Is Bruce Cassidy’s success in Vegas proof that Bruins made a mistake?

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The Boston Bruins’ season ended in the first round. Their former coach, Bruce Cassidy, has his new team, the Vegas Golden Knights, in the Western Conference finals.

So, did the Bruins make a mistake by firing Cassidy? It’s certainly pretty easy to make that case right now, isn’t it?

Our own Adam Jones did just that Tuesday on Jones & Mego (beginning at 18:25 in the clip below).

“First round goes to Bruce Cassidy,” Jones said. “We used to keep this scoreboard with Belichick and Brady. It’s like Bergeron/the players vs. Bruce Cassidy? Big giant checkmark for Bruce Cassidy. … Patrice Bergeron, you got the coach fired. You’re a coach killer. So, you got what you wanted. Now you’re out in Round 1.

“…I said this earlier and I feel this way – and this would never happen – but if I could trade Bergeron and Krejci, the year we had with them, to get Cassidy back, I’d do it. The organization chose wrong. They chose to back the players. Krejci can go back to the Czech Republic. Bergeron can retire. I wish they still had Bruce Cassidy.”

Jones, to his credit, has at least been pretty consistent on this. Others have not. Many of those using hindsight now had no problem with the switch to Jim Montgomery when Montgomery was leading the Bruins to a record-setting regular season.

In fact, plenty of Boston fans and media who initially criticized the decision to fire Cassidy were quickly won over by Montgomery, admitted they might have been wrong about the move, but now want to go back to their original take of saying it was a mistake.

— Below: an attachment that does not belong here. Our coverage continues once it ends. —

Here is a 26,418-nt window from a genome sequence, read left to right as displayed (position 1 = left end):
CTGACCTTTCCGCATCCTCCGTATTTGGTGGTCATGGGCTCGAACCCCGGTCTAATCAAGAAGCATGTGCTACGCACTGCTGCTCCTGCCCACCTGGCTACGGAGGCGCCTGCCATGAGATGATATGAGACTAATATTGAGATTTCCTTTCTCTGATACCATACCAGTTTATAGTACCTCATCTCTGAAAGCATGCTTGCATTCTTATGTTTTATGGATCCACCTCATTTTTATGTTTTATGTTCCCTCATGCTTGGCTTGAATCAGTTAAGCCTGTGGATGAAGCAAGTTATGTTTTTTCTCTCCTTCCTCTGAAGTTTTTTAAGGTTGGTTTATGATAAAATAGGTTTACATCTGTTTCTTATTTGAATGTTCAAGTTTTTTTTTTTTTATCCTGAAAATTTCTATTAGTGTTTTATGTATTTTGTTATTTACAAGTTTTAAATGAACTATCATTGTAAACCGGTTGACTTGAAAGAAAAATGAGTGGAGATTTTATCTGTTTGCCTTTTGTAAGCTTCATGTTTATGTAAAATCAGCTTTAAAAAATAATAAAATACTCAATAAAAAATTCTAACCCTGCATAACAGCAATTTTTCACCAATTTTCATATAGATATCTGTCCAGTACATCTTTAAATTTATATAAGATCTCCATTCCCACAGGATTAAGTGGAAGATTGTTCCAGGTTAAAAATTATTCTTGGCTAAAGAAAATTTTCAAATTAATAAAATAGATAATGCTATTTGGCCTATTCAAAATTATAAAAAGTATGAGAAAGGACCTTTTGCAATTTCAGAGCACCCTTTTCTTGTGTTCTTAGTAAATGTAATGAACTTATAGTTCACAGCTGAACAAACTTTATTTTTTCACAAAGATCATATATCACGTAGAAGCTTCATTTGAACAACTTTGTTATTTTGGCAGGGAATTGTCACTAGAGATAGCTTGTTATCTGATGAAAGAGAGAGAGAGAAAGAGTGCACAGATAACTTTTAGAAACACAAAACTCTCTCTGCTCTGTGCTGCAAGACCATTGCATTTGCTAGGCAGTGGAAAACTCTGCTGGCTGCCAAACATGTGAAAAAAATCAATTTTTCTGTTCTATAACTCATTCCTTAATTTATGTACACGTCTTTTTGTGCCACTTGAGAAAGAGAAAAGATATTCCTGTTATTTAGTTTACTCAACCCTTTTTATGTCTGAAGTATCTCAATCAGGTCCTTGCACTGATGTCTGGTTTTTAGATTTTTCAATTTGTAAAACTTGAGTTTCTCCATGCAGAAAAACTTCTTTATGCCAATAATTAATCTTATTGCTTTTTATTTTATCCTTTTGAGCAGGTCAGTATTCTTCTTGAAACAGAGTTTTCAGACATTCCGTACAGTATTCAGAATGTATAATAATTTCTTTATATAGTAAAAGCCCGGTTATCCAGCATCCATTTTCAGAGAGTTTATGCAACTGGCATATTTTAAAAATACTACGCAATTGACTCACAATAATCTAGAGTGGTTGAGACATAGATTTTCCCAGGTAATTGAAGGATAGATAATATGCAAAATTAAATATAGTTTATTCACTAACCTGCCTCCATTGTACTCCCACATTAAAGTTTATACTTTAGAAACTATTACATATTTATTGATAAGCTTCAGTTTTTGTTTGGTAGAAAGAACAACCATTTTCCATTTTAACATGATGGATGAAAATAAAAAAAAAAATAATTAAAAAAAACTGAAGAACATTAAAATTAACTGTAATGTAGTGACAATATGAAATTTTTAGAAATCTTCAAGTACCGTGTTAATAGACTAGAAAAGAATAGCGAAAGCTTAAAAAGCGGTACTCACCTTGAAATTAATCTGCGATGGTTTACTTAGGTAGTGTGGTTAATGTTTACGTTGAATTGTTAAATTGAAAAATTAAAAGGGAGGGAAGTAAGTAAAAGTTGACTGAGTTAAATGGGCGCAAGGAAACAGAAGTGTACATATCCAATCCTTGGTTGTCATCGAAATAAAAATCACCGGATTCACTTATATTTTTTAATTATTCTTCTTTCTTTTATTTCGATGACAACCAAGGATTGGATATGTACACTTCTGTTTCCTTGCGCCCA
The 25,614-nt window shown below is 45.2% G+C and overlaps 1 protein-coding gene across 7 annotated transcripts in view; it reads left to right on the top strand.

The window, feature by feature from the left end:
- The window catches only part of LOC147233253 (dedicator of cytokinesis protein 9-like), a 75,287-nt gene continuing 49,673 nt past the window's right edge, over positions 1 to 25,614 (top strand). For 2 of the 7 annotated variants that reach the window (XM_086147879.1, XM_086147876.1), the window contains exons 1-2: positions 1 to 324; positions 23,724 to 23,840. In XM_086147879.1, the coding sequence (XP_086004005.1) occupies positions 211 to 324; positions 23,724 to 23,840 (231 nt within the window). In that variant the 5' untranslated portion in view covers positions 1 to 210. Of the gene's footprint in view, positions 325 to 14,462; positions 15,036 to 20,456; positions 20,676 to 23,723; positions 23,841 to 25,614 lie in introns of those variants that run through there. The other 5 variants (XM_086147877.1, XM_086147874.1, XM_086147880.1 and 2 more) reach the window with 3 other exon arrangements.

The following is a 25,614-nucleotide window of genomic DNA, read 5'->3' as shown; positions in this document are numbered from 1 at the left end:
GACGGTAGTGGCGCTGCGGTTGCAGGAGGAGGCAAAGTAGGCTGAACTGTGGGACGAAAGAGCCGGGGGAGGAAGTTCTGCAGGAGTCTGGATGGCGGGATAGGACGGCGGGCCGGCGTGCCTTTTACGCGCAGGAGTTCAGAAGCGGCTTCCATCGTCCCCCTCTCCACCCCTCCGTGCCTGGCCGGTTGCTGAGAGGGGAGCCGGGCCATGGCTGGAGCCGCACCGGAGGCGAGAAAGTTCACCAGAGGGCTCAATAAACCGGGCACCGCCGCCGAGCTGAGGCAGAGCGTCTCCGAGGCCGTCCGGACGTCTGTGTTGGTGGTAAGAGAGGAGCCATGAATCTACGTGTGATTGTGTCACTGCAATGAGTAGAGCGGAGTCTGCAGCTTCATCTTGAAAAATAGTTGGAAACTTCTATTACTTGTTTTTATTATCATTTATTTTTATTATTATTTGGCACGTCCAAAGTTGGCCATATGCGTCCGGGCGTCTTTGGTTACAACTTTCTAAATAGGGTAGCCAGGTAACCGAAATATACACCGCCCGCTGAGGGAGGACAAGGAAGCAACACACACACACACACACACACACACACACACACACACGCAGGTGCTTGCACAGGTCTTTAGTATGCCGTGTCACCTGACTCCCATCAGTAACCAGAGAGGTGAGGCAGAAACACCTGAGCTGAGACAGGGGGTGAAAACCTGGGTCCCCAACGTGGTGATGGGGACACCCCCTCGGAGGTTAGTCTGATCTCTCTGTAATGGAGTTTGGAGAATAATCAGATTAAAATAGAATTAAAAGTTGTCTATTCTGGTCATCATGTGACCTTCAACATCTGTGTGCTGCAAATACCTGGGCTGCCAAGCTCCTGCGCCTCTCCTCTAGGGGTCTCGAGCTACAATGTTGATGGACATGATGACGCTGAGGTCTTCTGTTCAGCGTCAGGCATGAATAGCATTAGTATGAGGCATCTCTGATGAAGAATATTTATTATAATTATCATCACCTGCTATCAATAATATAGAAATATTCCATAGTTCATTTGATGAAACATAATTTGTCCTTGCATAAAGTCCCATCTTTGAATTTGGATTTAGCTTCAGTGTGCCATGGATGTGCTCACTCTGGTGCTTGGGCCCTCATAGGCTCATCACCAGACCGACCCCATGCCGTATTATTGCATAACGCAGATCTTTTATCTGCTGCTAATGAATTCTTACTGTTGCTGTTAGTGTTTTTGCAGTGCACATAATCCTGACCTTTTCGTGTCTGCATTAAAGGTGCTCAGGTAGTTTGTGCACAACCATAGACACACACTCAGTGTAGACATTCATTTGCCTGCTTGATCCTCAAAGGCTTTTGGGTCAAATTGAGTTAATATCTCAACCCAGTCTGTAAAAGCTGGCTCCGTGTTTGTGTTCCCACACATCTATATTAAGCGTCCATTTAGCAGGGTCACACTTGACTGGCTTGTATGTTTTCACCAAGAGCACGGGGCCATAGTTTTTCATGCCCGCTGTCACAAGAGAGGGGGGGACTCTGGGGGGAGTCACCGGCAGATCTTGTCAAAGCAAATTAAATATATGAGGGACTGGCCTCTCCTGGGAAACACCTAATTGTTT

It doesn’t work like that. You can’t say that switching from Cassidy to Montgomery was a good move all season, but now it was a mistake because Cassidy went further in the playoffs.

It strips the situation of all context. Assuming Cassidy would have taken the Bruins further than Montgomery did, assuming he would have them in the conference finals like he does Vegas, would be a mistake.

Heck, assuming Cassidy would have even had a Boston roster capable of making a deep playoff run might be a mistake. Are we sure Patrice Bergeron and David Krejci even return for another season if Cassidy is still the coach? Would Jake DeBrusk, who had the best season of his career this year, have rescinded his trade request if there wasn’t a coaching change? Would Trent Frederic, who sputtered under Cassidy but also had a career year under Montgomery, be here?

If the roster wasn’t as good and the team wasn’t having as good of a regular season, would Don Sweeney have gone all-in at the trade deadline and added Tyler Bertuzzi and Dmitry Orlov? Would David Pastrnak have signed an extension mid-season if he was less excited about the team’s situation under Cassidy?

We can play this what-if game all day. Does Pavel Zacha have a breakout season under Cassidy, who sometimes struggled to draw more offense out of players? Would we be looking at Zacha as a top-two center of the future?

So much of the Cassidy vs. Montgomery debate has centered around players’ feelings and communication and messaging – off-ice stuff. But let’s not ignore the fact that there were also things on the ice that changed for the better under Montgomery.

The Bruins got to inside ice more and scored more goals in close, jumping from 15th in 5-on-5 high-danger goals last season to fourth this year. They got their defensemen more involved offensively, jumping from 24th in points from defensemen last season to second this year.